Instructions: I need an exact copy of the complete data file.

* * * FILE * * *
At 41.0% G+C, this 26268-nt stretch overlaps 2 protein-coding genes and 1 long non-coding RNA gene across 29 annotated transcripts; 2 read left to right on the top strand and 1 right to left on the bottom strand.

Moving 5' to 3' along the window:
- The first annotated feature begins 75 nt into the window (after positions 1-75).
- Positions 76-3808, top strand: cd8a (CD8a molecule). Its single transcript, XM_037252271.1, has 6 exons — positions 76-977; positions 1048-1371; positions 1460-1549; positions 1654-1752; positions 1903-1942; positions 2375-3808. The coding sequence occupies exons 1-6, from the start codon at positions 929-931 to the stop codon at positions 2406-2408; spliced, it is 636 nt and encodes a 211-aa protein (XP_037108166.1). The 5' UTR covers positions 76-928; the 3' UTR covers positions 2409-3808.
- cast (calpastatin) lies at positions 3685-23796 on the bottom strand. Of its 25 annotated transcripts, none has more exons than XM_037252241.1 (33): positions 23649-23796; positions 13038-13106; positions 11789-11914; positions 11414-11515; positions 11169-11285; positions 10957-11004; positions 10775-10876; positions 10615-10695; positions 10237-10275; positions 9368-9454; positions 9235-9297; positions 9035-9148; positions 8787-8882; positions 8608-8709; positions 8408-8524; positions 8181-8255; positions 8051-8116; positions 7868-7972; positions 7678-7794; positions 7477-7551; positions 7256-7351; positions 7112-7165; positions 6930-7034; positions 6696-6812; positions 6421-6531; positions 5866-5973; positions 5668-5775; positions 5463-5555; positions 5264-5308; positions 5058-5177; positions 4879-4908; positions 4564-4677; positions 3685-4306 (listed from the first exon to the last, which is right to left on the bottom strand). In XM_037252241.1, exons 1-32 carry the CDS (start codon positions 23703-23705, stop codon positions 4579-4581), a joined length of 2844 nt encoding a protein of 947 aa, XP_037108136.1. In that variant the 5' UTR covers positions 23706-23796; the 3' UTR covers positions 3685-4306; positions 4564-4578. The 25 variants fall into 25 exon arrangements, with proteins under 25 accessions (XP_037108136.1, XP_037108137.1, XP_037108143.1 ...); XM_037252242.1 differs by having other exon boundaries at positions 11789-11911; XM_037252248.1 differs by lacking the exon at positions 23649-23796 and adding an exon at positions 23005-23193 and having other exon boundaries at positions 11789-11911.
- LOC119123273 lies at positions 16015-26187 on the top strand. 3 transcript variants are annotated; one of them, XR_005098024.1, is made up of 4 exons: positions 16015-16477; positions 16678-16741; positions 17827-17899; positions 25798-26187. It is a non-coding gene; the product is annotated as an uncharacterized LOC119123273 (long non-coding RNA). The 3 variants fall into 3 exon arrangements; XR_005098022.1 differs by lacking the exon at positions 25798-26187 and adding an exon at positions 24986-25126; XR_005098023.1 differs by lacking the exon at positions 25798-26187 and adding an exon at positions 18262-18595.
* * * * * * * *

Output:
At 41.0% G+C, this 26268-nt stretch overlaps 2 protein-coding genes and 1 long non-coding RNA gene across 29 annotated transcripts; 2 read left to right on the top strand and 1 right to left on the bottom strand.

Moving 5' to 3' along the window:
- The first annotated feature begins 75 nt into the window (after positions 1-75).
- Positions 76-3808, top strand: cd8a (CD8a molecule). Its single transcript, XM_037252271.1, has 6 exons — positions 76-977; positions 1048-1371; positions 1460-1549; positions 1654-1752; positions 1903-1942; positions 2375-3808. The coding sequence occupies exons 1-6, from the start codon at positions 929-931 to the stop codon at positions 2406-2408; spliced, it is 636 nt and encodes a 211-aa protein (XP_037108166.1). The 5' UTR covers positions 76-928; the 3' UTR covers positions 2409-3808.
- cast (calpastatin) lies at positions 3685-23796 on the bottom strand. Of its 25 annotated transcripts, none has more exons than XM_037252241.1 (33): positions 23649-23796; positions 13038-13106; positions 11789-11914; positions 11414-11515; positions 11169-11285; positions 10957-11004; positions 10775-10876; positions 10615-10695; positions 10237-10275; positions 9368-9454; positions 9235-9297; positions 9035-9148; positions 8787-8882; positions 8608-8709; positions 8408-8524; positions 8181-8255; positions 8051-8116; positions 7868-7972; positions 7678-7794; positions 7477-7551; positions 7256-7351; positions 7112-7165; positions 6930-7034; positions 6696-6812; positions 6421-6531; positions 5866-5973; positions 5668-5775; positions 5463-5555; positions 5264-5308; positions 5058-5177; positions 4879-4908; positions 4564-4677; positions 3685-4306 (listed from the first exon to the last, which is right to left on the bottom strand). In XM_037252241.1, exons 1-32 carry the CDS (start codon positions 23703-23705, stop codon positions 4579-4581), a joined length of 2844 nt encoding a protein of 947 aa, XP_037108136.1. In that variant the 5' UTR covers positions 23706-23796; the 3' UTR covers positions 3685-4306; positions 4564-4578. The 25 variants fall into 25 exon arrangements, with proteins under 25 accessions (XP_037108136.1, XP_037108137.1, XP_037108143.1 ...); XM_037252242.1 differs by having other exon boundaries at positions 11789-11911; XM_037252248.1 differs by lacking the exon at positions 23649-23796 and adding an exon at positions 23005-23193 and having other exon boundaries at positions 11789-11911.
- LOC119123273 lies at positions 16015-26187 on the top strand. 3 transcript variants are annotated; one of them, XR_005098024.1, is made up of 4 exons: positions 16015-16477; positions 16678-16741; positions 17827-17899; positions 25798-26187. It is a non-coding gene; the product is annotated as an uncharacterized LOC119123273 (long non-coding RNA). The 3 variants fall into 3 exon arrangements; XR_005098022.1 differs by lacking the exon at positions 25798-26187 and adding an exon at positions 24986-25126; XR_005098023.1 differs by lacking the exon at positions 25798-26187 and adding an exon at positions 18262-18595.